Definitions

from The American Heritage® Dictionary of the English Language, 4th Edition

  • n. See aconite.
  • n. Any of several poisonous perennial herbs of the genus Aconitum, especially A. lycoctonum, native to northern Europe, having broad rounded leaves, elongate racemes, and light purple flowers.

from Wiktionary, Creative Commons Attribution/Share-Alike License

  • n. Any of several poisonous perennial herbs of the genus Aconitum.

from the GNU version of the Collaborative International Dictionary of English

  • n. A poisonous plant (Aconitum Lycoctonum), a kind of monkshood; also, by extension, any plant or species of the genus Aconitum. See aconite.

from The Century Dictionary and Cyclopedia

  • n. A. plant of the genus Aconitum; aconite or monk's-hood; specifically, A. lycoctonum, the yellow or yellow-flowered wolf's bane, also called badger's-, bear's-, or hare's-bane.

from WordNet 3.0 Copyright 2006 by Princeton University. All rights reserved.

  • n. poisonous Eurasian perennial herb with broad rounded leaves and yellow flowers and fibrous rootstock
  • n. poisonous Eurasian perennial herb with broad rounded leaves and yellow flowers and fibrous rootstock

Etymologies

From wolf + bane, calque of Ancient Greek λυκοκτόνον (lukoktonon), from λύκος (lukos, "wolf") + κτείνω (kteinō, "I kill"). Influenced by Latin lycoctonum. (Wiktionary)

Examples

  • The consequences can be fatal if the plant - also known as wolfsbane - is eaten and it can also cause heart complications, muscular weakness, nausea and vomiting.

    NEWS.com.au | Top Stories

  • Use of the herb, also known as wolfsbane or monkshood, has been known since Biblical times and has even featured in a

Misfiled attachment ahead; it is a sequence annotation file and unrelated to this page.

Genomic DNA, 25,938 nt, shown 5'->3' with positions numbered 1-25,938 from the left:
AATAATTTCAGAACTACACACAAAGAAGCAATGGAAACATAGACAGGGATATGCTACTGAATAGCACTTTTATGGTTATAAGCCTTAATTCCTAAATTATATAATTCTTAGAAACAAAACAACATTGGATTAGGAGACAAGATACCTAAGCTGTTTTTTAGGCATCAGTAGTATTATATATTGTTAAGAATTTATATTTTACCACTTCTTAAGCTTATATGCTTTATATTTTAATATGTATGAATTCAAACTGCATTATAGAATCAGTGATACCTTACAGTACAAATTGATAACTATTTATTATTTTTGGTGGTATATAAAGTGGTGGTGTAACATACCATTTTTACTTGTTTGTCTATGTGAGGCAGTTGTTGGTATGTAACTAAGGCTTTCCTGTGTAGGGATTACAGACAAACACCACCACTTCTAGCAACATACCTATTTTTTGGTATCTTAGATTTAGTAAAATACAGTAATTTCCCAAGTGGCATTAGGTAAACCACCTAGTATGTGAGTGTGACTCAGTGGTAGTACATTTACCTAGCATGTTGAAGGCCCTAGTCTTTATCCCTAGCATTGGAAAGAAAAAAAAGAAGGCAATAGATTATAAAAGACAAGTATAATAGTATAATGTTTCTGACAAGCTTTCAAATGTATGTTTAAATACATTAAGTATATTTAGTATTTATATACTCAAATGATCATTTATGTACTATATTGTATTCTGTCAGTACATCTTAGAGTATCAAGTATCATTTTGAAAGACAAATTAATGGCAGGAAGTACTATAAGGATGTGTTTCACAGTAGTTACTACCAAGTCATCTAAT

Evening Standard - Home

  • The appreciative audience really fueled the energy -- the first row in particular howling with laughter, so much so that Jane the Housekeeper Anderson threw a sprig of "wolfsbane" to the woman who was laughing so hard in the first row.

    Review: The Mystery of Irma Vep

  • But I do not dig graves, only cradles, for wolfsbane and moonflower, evening primrose and columbine.

    Wolves and Butterflies

  • If Erec took Wolfboy along, he would have to bring some wolfsbane to protect himself.

    The Three Furies

  • Erec held the vial of laughter in one hand, and each of them carried some of the wolfsbane.

    The Three Furies

  • He found the wolfsbane on the W shelf and grabbed a handful to put in a bag.

    The Three Furies

  • Erec found a bag for the yellow-flowered wolfsbane and put it into his backpack along with the vial of laughter and the Nitrowisherine.

    The Three Furies

  • Erec rooted through his backpack and found the clump of wolfsbane he had brought with him.

    The Three Furies

  • “Good thing you brought that wolfsbane,” Jack said.

    The Three Furies

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